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Tuesday, June 27, 2017

The Writing Life: Why Reading Other Writers’ Blogs is Important


There are many things I do as an independent writer and publisher that might not, on face value, appear to be important. Reading the blogs of other writers is probably one of them, and yet, it is important. Most of you know that writing is an isolated activity. For me, it’s because I work better in a relatively uninterrupted environment—and I say relatively, because I like to work out near the kitchen where I can see through to the lounge room, and keep tabs on my kids, and on what’s going on in the house. I also write facing a sliding door, which gives me a great view of the walking path and open parkland outside, as well as letting me shift focal lengths by looking up and out the window.
Both these things help me feel less isolated, less cut off from the rest of the world, and I find that important. However, just because I don’t feel isolated doesn’t mean I’m not. I’ve taken to turning off social media when I work, as well as the television, and I prefer the phone to stay quiet, too. I also don’t seek out human company, because I’m so busy focussing on getting this crazy business off the ground.
All this means that, for me, writing, is an isolated activity—which brings me back to why reading the blogs of other writers is important, and particularly the blogs of writers who are independently publishing, who have been in the business longer, and who are successful.
Every writer’s path is different, and every writer needs to find their own way. We might do this alone, but that doesn’t mean we have to do it blind. Learning from the experiences shared by others is important. Well, you might say, if it’s so important, why don’t I do this in person?
There are a number of reasons for that, but the main one is this: When I started this process, I was one of the few writers turning away from the traditional path in Australia, and certainly the only one I knew of in my area. Going to a major convention showed me that most other writers did not find what I was doing acceptable, and I did not really feel welcome as a result. While that was some years ago, now, that feeling of not being welcome, or acceptable, has remained.
This is despite the fact that the landscape of Australian publishing is changing. Looking around me, now, I can see quite a few other Australian writers taking this path, and some of them keep me good company on social media, but I am not social, and that early experience coupled with the fact I’m still building my career and am not making a liveable wage just yet, has made me wary of any closer contact.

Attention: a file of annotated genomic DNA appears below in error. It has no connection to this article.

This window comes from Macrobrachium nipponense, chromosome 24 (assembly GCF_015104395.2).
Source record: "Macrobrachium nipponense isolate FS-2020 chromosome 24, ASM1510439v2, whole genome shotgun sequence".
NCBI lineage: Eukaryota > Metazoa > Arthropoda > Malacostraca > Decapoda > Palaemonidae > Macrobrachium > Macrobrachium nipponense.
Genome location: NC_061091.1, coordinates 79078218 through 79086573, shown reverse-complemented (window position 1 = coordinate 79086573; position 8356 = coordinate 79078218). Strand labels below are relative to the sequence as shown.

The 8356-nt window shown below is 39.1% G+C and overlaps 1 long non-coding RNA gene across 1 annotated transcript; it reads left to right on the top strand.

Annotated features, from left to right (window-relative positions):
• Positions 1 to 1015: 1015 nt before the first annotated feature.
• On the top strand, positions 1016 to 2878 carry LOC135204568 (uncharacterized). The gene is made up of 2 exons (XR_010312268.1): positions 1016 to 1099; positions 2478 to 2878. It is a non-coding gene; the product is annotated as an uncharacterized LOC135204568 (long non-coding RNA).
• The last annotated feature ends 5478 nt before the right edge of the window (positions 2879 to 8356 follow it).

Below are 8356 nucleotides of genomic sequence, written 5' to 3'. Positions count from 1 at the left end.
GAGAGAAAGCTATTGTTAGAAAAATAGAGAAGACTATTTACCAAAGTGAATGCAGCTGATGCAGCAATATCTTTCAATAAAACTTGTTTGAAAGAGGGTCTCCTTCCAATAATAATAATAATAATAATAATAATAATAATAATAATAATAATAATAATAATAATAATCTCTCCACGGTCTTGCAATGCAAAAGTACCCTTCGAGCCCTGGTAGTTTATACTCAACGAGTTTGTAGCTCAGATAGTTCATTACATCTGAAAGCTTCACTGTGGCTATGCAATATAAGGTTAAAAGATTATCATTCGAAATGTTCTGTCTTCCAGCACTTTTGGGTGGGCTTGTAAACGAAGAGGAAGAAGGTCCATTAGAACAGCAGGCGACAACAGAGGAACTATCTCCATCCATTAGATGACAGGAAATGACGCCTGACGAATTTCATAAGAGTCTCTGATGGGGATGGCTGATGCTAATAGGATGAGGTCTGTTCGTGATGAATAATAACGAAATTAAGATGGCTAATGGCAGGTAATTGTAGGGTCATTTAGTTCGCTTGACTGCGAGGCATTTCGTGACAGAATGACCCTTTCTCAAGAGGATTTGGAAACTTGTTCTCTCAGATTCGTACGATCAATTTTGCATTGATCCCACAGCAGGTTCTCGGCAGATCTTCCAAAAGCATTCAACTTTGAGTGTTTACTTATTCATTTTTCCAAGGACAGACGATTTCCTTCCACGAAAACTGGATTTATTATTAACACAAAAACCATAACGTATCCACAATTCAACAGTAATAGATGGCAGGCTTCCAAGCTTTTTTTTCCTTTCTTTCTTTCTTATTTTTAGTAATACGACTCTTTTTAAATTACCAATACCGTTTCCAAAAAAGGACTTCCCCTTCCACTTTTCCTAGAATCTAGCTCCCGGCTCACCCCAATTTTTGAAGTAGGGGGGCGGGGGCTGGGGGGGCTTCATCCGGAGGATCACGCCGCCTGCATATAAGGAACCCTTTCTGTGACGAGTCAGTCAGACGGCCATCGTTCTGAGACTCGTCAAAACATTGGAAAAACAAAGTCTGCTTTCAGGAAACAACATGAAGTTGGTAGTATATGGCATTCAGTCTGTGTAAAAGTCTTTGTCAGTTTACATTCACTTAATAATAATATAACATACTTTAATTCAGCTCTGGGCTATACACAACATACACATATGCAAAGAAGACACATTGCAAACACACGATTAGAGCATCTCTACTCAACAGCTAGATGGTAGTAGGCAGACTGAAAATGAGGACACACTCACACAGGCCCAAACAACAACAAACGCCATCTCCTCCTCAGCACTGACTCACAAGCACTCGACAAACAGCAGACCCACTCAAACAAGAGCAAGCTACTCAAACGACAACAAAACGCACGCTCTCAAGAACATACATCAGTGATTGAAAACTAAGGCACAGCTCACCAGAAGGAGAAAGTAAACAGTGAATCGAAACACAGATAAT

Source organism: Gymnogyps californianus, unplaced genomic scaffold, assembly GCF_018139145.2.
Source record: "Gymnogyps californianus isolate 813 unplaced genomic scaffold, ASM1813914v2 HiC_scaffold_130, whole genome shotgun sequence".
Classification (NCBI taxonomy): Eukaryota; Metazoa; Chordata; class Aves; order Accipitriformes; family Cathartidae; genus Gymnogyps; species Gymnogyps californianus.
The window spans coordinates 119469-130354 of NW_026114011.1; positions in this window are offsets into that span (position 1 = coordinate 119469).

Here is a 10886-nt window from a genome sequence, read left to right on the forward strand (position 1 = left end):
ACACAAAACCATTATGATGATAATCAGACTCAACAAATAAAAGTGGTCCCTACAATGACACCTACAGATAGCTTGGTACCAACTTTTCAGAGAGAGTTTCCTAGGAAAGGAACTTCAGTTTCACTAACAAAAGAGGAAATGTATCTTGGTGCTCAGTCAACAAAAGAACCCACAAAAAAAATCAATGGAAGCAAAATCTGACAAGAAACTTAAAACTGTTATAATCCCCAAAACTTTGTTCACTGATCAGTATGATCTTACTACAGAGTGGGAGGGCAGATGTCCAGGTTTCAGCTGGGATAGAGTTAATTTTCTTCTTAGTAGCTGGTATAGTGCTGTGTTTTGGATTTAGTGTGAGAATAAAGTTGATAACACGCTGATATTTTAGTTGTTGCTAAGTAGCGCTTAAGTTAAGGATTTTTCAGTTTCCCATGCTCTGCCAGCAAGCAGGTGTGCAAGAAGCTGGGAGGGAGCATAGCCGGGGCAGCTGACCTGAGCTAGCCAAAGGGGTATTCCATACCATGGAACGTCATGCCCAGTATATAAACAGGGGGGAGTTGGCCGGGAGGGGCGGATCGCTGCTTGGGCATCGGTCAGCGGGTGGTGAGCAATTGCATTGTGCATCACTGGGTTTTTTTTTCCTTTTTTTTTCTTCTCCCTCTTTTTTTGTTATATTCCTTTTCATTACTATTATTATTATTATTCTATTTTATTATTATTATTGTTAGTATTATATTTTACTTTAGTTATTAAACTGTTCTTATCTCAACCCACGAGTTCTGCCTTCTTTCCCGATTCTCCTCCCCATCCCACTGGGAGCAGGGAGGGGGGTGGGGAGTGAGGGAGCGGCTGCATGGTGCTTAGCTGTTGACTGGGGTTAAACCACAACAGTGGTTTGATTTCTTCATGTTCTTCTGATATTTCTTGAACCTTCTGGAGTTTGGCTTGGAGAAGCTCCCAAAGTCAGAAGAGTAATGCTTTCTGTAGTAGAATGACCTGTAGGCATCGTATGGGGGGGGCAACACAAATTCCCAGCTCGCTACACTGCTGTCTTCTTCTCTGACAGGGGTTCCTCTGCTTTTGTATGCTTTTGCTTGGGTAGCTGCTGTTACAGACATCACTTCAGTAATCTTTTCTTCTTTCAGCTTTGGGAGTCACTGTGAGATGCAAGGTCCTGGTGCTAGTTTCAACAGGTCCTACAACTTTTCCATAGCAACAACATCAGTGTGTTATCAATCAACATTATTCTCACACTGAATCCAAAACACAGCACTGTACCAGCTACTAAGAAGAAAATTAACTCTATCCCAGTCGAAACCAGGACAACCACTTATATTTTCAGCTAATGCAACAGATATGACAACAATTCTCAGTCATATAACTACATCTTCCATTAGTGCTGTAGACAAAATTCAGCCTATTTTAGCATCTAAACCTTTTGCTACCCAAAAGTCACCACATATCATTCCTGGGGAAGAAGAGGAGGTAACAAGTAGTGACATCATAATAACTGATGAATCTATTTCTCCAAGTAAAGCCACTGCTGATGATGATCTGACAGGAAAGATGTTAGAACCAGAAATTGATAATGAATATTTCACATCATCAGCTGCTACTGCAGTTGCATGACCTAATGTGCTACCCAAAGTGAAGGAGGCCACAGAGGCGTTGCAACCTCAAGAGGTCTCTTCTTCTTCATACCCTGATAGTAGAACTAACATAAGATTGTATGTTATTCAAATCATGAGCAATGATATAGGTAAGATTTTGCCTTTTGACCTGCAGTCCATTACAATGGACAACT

This self-imposed distance makes following the blogs of more experienced and successful writers important. It also gives me a quiet space in which to assess what I’ve read, and decide if it’s something I should be trying for my own work. Too many times, we think we need to run something past another writer or family member, for approval, when in reality we are the only ones who can make the decision, and certainly the only ones who will have to bear the consequences of carrying that decision through.
Finally, I should add that most of the writers whose blogs I follow, and certainly all the ones operating at the level of success I’m working towards, are overseas. I don’t know of any in Australia who are making their way solely by their independently published work. Further, all the platforms that make earning a living from my writing possible are also overseas, meaning that listening to writers familiar with the way publishing operates in those areas is vital.
This business is a learning curve. The minute you think there’s nothing new you should know about, or that something doesn’t apply to you because of where you are or the genre you write, that’s the minute you miss something that could make the difference between success and failure. Like any other craftsman, you are responsible for your own success, and, like any other craftsman, you are not alone. You, too, can learn from the masters in your craft, no matter where they are, especially if they are on line and sharing what they’ve learnt.
Writing might be a solitary activity, but there are degrees of isolation, and you don’t need to be cut off from the others in your field. Even if you can’t travel, or are uncomfortable with people, there are ways of learning to improve your craft, and to discover the changes that affect the marketplace in which you work. More importantly, by reading about the experiences of other writers, and the challenges they face, you learn of potential pitfalls and ways to deal with them. Most importantly, you learn that, while you might be isolated, you are not alone.

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